Musculoskeletal System >
Sciatica (Lumbar Radiculopathy)
“Symptoms of pain, tingling, and numbness which arise from nerve root compression or irritation in the lumbosacral spine”
- Increased risk of developing sciatica:
- Strenuous physical activity, for example, heavy lifting or jogging.
- Whole-body vibration, for example, driving.
- Modifiable factors associated with the first onset of sciatica:
- Occupational factors
- General health
- A herniated intervertebral disc (90% of cases), Spondylolisthesis, Spinal stenosis.
- Cancer and infection (rare).
- Sciatic nerve L4-S3 can be damaged by pelvic tumours or fractures to pelvis or femur.
- Lesions affect the hamstrings and all muscles below the knee (> foot drop), with loss of sensation below the knee laterally
- Unilateral leg pain radiating below the knee to the foot or toes.
- Low back pain, numbness, tingling (paraesthesia), and muscle weakness in the distribution of a nerve root (dermatome).
- Red flags:
- Cauda equina syndrome
- Spinal fracture
- Infection (such as discitis, vertebral osteomyelitis, or spinal epidural abscess)
- Positive straight leg raising test, Extensor plantar response
- XRay of the lumbar spine
- CT and MRI imaging only to be requested if serious underlying pathology is suspected
- Admission or urgent referral to a neurosurgeon or orthopaedic surgeon if:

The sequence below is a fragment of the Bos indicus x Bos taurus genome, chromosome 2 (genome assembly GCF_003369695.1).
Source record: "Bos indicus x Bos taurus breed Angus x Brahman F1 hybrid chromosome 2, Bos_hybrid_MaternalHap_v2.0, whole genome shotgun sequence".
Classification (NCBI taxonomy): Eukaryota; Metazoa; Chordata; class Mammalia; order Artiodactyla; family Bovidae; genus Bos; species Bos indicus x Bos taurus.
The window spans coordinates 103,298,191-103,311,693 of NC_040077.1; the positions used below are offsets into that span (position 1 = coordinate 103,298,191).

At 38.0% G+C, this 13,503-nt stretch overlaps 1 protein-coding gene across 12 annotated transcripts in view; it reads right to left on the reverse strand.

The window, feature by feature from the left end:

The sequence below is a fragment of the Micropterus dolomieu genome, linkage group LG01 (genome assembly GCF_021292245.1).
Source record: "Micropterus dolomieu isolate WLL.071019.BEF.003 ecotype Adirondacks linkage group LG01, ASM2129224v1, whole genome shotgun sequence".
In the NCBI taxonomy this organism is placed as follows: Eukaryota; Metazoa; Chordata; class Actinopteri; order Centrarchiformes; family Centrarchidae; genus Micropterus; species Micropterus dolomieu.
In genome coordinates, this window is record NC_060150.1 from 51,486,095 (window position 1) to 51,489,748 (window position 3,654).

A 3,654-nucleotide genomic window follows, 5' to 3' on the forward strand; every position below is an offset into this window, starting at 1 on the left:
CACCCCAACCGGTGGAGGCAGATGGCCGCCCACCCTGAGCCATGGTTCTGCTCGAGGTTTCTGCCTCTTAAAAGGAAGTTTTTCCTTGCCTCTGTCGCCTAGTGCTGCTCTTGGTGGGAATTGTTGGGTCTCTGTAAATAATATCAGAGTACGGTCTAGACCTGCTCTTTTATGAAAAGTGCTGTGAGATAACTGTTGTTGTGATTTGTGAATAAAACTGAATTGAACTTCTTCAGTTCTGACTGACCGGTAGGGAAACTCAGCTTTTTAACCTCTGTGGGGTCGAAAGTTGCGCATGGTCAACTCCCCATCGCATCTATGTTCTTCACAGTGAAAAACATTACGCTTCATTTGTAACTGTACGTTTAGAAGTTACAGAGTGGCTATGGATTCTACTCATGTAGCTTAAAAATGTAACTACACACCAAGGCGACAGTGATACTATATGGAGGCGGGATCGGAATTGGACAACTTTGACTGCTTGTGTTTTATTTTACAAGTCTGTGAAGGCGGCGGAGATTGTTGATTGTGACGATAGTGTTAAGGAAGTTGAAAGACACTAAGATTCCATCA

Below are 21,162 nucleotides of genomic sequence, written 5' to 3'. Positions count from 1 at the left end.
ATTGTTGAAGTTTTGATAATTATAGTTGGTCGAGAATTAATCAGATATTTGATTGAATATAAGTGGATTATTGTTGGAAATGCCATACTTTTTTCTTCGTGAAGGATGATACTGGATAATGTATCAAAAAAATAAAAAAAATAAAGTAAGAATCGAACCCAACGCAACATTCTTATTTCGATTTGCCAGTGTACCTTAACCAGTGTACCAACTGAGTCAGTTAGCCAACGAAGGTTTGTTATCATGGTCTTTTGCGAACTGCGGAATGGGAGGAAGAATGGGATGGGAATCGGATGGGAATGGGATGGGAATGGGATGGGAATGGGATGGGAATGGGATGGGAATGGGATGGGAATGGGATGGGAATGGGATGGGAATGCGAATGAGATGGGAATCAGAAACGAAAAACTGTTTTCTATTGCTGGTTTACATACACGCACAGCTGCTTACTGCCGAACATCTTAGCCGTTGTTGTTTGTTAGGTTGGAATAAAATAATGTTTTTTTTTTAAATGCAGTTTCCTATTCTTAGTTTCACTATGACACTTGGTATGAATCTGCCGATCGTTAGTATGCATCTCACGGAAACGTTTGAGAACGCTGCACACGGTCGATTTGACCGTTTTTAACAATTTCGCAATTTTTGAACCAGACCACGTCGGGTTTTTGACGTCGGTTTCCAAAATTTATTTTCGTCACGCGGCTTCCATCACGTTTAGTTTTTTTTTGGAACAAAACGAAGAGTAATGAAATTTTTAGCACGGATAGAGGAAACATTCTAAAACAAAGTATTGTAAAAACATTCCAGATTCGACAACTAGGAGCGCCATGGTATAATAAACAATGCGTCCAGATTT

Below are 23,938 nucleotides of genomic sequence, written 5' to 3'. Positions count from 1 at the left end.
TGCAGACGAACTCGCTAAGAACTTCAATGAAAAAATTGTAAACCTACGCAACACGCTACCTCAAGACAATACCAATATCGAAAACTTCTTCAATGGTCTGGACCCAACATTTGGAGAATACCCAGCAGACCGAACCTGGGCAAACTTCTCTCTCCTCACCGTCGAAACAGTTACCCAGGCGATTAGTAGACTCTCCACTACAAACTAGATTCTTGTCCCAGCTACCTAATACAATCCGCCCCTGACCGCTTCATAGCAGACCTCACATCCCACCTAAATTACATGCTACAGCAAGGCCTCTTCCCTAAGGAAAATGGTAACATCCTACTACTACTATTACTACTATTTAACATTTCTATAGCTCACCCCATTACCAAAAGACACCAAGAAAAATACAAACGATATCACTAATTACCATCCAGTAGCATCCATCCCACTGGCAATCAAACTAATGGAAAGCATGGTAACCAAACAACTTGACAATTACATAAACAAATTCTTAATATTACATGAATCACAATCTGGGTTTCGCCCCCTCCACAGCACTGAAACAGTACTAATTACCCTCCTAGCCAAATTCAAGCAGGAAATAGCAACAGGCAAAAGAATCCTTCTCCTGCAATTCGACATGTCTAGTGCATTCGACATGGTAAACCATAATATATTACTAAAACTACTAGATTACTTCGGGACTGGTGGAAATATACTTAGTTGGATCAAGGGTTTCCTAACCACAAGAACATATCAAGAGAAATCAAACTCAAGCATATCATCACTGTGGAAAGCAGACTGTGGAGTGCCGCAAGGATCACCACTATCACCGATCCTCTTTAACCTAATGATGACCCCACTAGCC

- Red flag symptoms are present
- There is a progressive, persistent, or severe neurological deficit
- Adequate analgesia (an NSAID first-line, or codeine with or without paracetamol if an NSAID is contraindicated or not tolerated).
- If analgesia is not effective, drugs to treat neuropathic pain can be prescribed.
- Assess the risk of back pain disability using a risk stratification tool.
- Offer higher risk patients referral for group exercise, and/or cognitive behavioural therapy, and/or physiotherapy.
- Consider referral to low back pain specialist referral for an epidural corticosteroid/ local anaesthetic injection.
- Assessment for radiofrequency denervation, or spinal decompression if non-surgical treatment has not improved pain or function.
- Provide information about its expected time course, self-help measures, advice about staying active, resuming normal activities, and returning to work as soon as possible.
- Permanent nerve damage
- Psychosocial problems eg Anxiety, depression, and impact on family
- Loss of employment from time off work, reduced productivity